So are the field tests themselves to blame? Or are the cops simply misreading the results? We collected many of the household products that law enforcement officers wrongly determined tested positive for drugs and used the NARK II kits to test for ourselves.
Carefully following the instructions on the box, each test we conducted came back negative, the solution not matching the color on the package that would indicate drugs are present.
Then we tested folic acid, the vitamin that Doraville police said was ecstasy. A positive reading would be dark blue or purple.
Our test came back with a color that could be seen as dark red or purple. Could it be read as a positive test? It all depends on how well a cop can see colors.
In a statement to the FOX 5 I-Team, Sirchie would not address our questions about the possible color confusion. "Our NARK presumptive drug tests are presumptive only. All samples should be sent to a crime lab for confirmation."
Each box carries that same warning. There is no mandatory training in Georgia for police officers to use these field tests.
Some agencies we contacted told the FOX 5 I-Team they would never make an arrest solely on a positive field test. That includes Phil Price, a retired GBI agent who has worked drugs since the 1970s. He's now the commander of the Cherokee Multi-Agency Narcotics Squad.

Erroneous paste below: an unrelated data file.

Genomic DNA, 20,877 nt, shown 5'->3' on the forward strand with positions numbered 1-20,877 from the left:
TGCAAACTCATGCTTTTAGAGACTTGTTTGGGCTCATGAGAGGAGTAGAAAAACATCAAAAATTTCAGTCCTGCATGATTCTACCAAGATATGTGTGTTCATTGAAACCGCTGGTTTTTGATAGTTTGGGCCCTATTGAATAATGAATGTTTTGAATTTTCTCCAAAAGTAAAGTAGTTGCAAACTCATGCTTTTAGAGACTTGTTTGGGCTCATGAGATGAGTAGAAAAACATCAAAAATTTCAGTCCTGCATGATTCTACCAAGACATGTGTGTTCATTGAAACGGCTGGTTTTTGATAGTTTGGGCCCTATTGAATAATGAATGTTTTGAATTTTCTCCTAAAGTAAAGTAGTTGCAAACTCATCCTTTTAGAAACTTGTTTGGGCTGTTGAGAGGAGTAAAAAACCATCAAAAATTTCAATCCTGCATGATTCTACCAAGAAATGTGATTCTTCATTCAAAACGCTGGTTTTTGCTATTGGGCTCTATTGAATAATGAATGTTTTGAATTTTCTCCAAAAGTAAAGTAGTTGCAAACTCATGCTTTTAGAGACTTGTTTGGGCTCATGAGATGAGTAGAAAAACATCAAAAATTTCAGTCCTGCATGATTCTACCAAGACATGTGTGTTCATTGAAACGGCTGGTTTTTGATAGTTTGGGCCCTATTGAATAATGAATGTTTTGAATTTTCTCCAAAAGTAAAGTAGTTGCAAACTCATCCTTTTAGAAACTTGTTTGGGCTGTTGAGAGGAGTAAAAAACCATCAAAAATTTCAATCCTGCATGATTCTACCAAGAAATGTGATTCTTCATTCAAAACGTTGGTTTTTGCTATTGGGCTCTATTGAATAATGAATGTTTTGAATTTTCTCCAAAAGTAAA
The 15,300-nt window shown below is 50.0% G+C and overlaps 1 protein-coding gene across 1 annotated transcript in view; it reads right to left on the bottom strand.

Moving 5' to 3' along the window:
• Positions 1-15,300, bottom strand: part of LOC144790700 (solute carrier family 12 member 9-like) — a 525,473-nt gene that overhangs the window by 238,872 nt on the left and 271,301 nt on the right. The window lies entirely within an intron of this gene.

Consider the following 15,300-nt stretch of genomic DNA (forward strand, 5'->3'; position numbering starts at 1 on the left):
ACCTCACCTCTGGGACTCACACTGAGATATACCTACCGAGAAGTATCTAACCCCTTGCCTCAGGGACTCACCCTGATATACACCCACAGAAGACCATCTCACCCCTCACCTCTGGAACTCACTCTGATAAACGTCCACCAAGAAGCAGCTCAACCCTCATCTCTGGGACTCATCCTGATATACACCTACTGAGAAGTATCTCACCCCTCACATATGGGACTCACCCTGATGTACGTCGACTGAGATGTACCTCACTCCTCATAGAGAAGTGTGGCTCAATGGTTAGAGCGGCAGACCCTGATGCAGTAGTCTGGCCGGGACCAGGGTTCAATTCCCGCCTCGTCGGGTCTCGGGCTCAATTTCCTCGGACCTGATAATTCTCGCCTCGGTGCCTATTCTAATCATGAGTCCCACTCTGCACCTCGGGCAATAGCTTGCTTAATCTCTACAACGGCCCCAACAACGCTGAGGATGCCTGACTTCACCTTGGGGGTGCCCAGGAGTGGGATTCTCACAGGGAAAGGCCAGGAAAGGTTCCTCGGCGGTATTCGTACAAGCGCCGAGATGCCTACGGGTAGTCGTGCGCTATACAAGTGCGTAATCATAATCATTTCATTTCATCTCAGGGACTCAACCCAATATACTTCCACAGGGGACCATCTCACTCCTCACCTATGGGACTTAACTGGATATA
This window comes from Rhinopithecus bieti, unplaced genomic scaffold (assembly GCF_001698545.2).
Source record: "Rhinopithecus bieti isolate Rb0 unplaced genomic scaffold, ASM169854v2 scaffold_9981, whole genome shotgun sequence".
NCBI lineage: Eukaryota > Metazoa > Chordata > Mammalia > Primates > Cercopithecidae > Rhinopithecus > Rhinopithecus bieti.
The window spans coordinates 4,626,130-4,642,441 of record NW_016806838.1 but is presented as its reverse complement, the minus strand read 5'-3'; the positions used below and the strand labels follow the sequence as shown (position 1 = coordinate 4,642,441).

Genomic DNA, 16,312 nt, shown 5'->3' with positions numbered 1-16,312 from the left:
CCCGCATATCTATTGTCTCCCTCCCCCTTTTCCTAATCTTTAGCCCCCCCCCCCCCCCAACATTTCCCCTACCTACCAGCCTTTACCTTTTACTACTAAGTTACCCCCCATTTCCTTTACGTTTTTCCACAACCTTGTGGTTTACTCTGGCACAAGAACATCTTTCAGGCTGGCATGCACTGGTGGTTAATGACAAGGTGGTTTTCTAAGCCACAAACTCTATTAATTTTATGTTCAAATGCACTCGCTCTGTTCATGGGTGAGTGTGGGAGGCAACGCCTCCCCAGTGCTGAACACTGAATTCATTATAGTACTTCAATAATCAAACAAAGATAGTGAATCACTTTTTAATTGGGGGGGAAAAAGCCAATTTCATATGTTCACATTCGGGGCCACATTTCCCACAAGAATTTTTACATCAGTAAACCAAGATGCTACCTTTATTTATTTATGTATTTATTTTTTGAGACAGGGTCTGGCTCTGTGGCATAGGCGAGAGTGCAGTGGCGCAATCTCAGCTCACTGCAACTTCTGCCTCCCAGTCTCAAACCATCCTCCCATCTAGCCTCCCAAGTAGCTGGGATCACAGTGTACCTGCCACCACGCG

"There's nothing that's 100 percent accurate that I would stake my life," he pointed out. "Certainly wouldn't stake sending somebody to jail."
As for Simon and Clarice, you might think life is back to normal now. But even dismissed charges will haunt you. When we ran a background check on Clarice, we found her arrest on drug trafficking charges.
She says no fulltime employer will hire her now. All because of a bag of vitamins, and a test some cops clearly trust way too much.
"We believe that America is an advanced country," Simon explained. "This should not be happening. It's putting a lot of people in trouble."